So I am going to make a prediction that a lot of people will try to create their whole app around CLR stored procedures when they fire up Yukon for the first time. Please don’t fall in this trap!

posted on Thursday, December 4, 2003 10:18:30 PM (Eastern Standard Time, UTC-05:00)  #    Comments [2] Trackback
# Wednesday, December 3, 2003

Linux For the Masses?


Linux has always been a back end server and workstation for uber geeks only. A few workstation class systems have come out in the past but a compelling one is now released to the world, the Java Desktop System (JDS) from Sun Microsystems.


While this shows how desperate Sun is for any kind of revenue and proof of their relevance, JDS is pretty cool. It combines Linux, Mozilla, GNOME and StarOffice in one unit. Selling for around $150, this creates true competition to the Windows/Office offering. (Attention DOJ and EC, drop your suits. J)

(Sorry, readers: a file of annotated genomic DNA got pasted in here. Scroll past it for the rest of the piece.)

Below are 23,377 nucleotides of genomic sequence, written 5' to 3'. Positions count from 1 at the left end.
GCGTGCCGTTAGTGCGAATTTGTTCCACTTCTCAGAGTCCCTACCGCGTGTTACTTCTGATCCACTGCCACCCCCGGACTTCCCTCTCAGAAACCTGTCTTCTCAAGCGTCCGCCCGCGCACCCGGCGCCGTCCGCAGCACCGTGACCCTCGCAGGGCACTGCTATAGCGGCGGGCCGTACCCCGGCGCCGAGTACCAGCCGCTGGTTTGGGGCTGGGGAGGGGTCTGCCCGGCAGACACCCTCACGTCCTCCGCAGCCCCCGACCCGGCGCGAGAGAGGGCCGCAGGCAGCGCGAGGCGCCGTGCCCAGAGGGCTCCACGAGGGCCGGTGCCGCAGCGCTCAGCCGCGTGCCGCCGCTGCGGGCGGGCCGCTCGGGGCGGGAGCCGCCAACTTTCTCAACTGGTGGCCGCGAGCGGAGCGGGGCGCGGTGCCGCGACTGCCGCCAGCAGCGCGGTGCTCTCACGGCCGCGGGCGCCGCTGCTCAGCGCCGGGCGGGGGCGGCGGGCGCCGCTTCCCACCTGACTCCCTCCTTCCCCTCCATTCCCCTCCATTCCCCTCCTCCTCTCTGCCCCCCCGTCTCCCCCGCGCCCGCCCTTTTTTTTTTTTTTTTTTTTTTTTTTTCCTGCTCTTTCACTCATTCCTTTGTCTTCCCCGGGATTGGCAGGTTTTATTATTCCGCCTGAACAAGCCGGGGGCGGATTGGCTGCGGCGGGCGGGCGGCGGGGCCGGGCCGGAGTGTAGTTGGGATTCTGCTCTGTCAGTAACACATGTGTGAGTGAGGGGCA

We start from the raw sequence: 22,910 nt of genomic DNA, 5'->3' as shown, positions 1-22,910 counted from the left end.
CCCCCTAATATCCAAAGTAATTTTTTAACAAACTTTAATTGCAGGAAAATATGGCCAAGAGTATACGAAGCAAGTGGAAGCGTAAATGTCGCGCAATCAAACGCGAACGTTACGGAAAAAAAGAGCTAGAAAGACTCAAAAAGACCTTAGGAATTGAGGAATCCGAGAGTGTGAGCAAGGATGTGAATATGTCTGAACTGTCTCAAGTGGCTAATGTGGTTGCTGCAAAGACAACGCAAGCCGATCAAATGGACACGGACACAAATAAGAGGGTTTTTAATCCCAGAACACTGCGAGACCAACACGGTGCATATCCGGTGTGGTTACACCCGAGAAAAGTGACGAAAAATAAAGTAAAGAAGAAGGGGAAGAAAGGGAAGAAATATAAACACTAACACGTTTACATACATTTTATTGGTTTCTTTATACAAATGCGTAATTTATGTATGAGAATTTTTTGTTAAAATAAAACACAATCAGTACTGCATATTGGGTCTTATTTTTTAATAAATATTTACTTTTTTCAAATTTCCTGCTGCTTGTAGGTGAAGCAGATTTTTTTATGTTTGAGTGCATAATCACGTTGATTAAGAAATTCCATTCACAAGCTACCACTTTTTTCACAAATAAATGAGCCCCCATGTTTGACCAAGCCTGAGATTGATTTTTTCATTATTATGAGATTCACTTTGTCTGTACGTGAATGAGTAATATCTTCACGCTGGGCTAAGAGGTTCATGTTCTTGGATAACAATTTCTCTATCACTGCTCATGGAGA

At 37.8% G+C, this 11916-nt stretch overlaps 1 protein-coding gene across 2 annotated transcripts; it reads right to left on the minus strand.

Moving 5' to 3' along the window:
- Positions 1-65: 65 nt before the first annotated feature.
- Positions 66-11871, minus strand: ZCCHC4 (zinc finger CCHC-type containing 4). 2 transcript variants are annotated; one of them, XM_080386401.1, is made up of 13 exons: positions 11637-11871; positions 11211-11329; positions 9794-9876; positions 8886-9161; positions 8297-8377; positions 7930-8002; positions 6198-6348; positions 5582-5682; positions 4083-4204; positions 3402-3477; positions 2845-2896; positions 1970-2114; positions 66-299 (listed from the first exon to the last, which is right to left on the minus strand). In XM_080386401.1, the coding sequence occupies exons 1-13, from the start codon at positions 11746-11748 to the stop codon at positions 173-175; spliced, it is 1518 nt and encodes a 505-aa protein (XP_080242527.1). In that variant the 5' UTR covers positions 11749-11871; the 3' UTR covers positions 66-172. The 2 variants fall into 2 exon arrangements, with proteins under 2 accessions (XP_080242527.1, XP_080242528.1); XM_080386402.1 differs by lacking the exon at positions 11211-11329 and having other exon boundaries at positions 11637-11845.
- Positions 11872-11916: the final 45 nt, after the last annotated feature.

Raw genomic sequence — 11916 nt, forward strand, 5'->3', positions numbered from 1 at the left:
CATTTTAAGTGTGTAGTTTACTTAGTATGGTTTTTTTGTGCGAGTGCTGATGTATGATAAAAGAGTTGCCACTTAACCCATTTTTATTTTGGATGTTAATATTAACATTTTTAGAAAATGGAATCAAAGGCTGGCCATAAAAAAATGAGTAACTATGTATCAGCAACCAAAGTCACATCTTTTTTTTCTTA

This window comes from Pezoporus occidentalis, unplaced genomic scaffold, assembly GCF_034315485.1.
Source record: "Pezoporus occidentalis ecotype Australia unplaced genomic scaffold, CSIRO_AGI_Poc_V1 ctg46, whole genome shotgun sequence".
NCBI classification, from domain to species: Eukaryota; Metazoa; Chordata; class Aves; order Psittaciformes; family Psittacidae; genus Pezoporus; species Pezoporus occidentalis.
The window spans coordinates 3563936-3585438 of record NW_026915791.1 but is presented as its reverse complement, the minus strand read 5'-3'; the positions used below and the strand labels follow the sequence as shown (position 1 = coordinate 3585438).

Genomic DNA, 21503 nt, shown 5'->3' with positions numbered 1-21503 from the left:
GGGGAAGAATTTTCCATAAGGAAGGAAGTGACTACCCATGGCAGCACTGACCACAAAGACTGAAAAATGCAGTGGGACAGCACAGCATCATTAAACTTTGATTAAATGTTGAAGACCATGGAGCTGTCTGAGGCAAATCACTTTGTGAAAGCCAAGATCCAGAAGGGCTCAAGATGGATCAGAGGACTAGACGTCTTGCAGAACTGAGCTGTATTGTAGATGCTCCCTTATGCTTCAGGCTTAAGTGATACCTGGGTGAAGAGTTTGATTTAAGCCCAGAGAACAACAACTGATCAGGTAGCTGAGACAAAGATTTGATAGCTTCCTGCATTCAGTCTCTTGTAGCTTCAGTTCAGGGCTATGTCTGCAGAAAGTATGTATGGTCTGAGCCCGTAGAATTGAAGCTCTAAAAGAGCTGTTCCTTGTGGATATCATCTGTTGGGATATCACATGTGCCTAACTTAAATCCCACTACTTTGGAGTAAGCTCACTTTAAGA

So, does this mean corporate American (and elseware) will run out in droves and drop Windows/Office for JDS? Probably not. There are migration, document conversion, TCO and other concerns, but enough will make the move to JDS to scare the crap out of Redmond. I have to say that this is exciting. True competition is only good for the consumer, Microsoft and Sun will create better software and offer it cheaper than it is today, that is Adam Smith at work.

posted on Wednesday, December 3, 2003 6:42:00 PM (Eastern Standard Time, UTC-05:00)  #    Comments [17] Trackback